When talking about window seals, most people think about three things:
- The caulking around the window frame (i.e. silicone seal);
- The weatherstripping on the window itself; and
- The seal of the insulated glass unit (IGU) with two or more panes.
In a sense, all three of these are, in fact, window seals. When any of the above fails, your windows are likely to leak or get infiltrated with water. Fortunately, in case any window seals are broken in your home, there’s always a way to fix them.
This guide covers how to repair a broken seal on a window. Let’s begin!
The Different Types of Window Seals
Here, we’ll go through an overview of the three types of window seals and their purpose for modern windows:
Silicone caulking or silicone sealants are placed around the window frames. These are usually applied as a liquid compound and pressed into place. Once dry, a silicone sealant will serve as a water-resistant seal around the window frame. This window seal is important in keeping out both precipitation and the draft.
Next up, we have weatherstripping. Weatherstripping is typically placed on the areas of an operable window that have gaps when the window closes. Essentially, once the window is closed, the weatherstripping serves as a barrier to keep air leaks or moisture from entering the gaps. The most common kinds of weatherstripping used for windows are made of foam or tubular vinyl/rubber
Lastly, we have the seal of the IGU or insulated glass unit. Insulated glass units go by many names. They are also known as sealed glass units, sealed window units, insulated glass panels, and so on.
All modern windows that are double or triple-glazed make use of IGUs. The only difference is that double-glazed windows have IGUs with two parallel sheets of glass, while triple-glazed windows have three. The main sign that your IGU(s) have broken seals is the appearance of condensation between the panes. To learn more about how to repair a broken seal on a window for this scenario, keep reading!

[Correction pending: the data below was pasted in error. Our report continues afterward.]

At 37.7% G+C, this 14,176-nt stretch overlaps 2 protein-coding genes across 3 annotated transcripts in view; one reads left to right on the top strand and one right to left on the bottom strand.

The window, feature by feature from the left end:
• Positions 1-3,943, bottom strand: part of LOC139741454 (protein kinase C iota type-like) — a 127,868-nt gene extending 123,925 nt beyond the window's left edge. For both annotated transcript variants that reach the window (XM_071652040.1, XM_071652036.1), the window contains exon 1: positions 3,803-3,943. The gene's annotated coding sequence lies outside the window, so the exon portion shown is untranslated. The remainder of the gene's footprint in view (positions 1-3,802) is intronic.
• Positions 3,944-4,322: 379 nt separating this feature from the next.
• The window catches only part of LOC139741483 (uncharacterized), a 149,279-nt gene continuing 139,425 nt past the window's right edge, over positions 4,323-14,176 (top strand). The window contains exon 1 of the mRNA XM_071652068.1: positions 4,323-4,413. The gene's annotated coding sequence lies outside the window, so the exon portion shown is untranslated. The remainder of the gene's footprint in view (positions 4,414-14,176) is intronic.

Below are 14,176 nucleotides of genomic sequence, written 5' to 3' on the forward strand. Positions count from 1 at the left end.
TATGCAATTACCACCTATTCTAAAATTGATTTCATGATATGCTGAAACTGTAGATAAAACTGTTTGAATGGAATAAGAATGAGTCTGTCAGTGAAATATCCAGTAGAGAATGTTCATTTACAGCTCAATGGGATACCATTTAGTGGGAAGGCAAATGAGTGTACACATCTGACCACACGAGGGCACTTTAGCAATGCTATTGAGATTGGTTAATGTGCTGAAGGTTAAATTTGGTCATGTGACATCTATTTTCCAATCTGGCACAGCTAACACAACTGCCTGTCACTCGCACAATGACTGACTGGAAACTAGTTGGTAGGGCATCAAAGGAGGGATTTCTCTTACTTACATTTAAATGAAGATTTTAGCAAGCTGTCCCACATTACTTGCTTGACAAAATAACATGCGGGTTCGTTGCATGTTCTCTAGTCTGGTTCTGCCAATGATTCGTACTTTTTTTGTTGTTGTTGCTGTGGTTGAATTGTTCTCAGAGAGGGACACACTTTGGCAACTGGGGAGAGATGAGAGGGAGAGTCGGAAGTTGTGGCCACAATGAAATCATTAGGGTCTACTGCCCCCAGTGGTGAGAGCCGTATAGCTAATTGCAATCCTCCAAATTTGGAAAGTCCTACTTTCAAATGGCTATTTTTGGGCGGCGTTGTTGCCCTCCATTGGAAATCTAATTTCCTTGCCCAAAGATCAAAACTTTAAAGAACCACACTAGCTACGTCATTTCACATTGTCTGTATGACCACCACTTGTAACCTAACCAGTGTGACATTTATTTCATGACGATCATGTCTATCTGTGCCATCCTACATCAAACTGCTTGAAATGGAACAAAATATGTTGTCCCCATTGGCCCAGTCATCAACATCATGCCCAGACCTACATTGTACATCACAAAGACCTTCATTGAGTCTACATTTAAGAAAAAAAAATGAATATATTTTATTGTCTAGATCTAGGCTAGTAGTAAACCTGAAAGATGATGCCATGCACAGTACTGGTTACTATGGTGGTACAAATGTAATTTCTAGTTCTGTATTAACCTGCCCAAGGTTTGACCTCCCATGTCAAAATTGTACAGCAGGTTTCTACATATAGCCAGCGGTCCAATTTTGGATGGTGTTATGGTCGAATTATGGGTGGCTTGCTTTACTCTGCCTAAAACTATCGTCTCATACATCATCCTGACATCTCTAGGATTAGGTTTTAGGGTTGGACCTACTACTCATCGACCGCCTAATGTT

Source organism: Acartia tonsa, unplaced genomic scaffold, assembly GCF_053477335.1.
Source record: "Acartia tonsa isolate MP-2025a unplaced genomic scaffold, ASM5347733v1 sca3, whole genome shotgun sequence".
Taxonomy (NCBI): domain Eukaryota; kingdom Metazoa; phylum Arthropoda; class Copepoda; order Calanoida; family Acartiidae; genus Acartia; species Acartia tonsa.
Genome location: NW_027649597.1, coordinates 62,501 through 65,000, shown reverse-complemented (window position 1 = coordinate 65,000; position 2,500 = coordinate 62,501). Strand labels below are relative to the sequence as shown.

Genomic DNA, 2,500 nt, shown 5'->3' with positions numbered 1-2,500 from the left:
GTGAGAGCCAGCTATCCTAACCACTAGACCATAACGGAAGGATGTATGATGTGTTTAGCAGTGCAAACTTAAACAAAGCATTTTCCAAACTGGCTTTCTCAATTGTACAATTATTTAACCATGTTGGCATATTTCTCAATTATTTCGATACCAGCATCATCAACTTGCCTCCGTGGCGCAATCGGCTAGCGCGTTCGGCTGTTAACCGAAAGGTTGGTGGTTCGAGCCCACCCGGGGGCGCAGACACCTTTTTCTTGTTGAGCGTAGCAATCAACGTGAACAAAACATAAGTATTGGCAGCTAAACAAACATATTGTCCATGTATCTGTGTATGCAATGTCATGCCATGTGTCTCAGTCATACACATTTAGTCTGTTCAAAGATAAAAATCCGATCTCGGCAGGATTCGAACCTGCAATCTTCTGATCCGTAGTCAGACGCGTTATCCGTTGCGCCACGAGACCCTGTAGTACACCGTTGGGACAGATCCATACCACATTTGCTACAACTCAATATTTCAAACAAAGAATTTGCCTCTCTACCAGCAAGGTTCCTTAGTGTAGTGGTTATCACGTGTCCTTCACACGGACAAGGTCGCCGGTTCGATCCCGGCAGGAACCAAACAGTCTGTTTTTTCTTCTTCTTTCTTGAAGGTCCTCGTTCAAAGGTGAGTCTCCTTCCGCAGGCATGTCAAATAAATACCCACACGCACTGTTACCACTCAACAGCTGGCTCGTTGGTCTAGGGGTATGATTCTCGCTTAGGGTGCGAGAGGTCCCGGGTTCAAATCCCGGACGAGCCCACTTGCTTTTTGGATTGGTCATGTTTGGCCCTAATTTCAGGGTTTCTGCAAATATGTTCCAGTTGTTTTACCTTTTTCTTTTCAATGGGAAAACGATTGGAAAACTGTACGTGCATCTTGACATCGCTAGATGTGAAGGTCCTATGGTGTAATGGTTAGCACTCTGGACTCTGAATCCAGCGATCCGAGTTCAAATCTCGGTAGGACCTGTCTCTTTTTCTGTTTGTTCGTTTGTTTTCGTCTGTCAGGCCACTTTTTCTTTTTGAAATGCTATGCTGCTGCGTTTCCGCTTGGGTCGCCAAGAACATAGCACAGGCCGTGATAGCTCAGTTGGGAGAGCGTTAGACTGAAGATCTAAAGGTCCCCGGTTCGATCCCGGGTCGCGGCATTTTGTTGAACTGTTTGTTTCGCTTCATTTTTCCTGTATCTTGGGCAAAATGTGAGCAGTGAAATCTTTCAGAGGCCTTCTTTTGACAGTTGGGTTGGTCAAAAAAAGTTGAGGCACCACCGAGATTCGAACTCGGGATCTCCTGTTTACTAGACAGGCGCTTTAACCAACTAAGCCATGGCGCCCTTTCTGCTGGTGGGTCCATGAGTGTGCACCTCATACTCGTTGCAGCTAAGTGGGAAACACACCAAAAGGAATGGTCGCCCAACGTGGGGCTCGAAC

Cracked Silicone Caulking
This is the easiest type of window seal to fix with a DIY approach. You will need the following tools:
- Silicone sealant;
- A utility knife or putty knife; and
- A soft rug.
Then, follow along these steps to repair a broken seal on a window frame:
- Using the putty knife, remove the cracked caulking around the window frame.
- Then, clean up the area thoroughly using a soft rug.
- Next, cut the tip of the silicone sealant nozzle slightly so that it has an edge.
- Apply the silicone sealant, running it along the gap on the window frame. Only apply the amount you need.
- Lightly run your finger on the silicone sealant so that it is lightly pressed into the frame.
- In case there are holes on the silicone sealant you applied, apply more silicone sealant to the area and then lightly run your fingertip on the area to smoothen it.
- Let the silicone sealant dry and wash your hands to remove the silicone sealant from your fingertip.
And voila! Your window’s silicone caulking is fixed.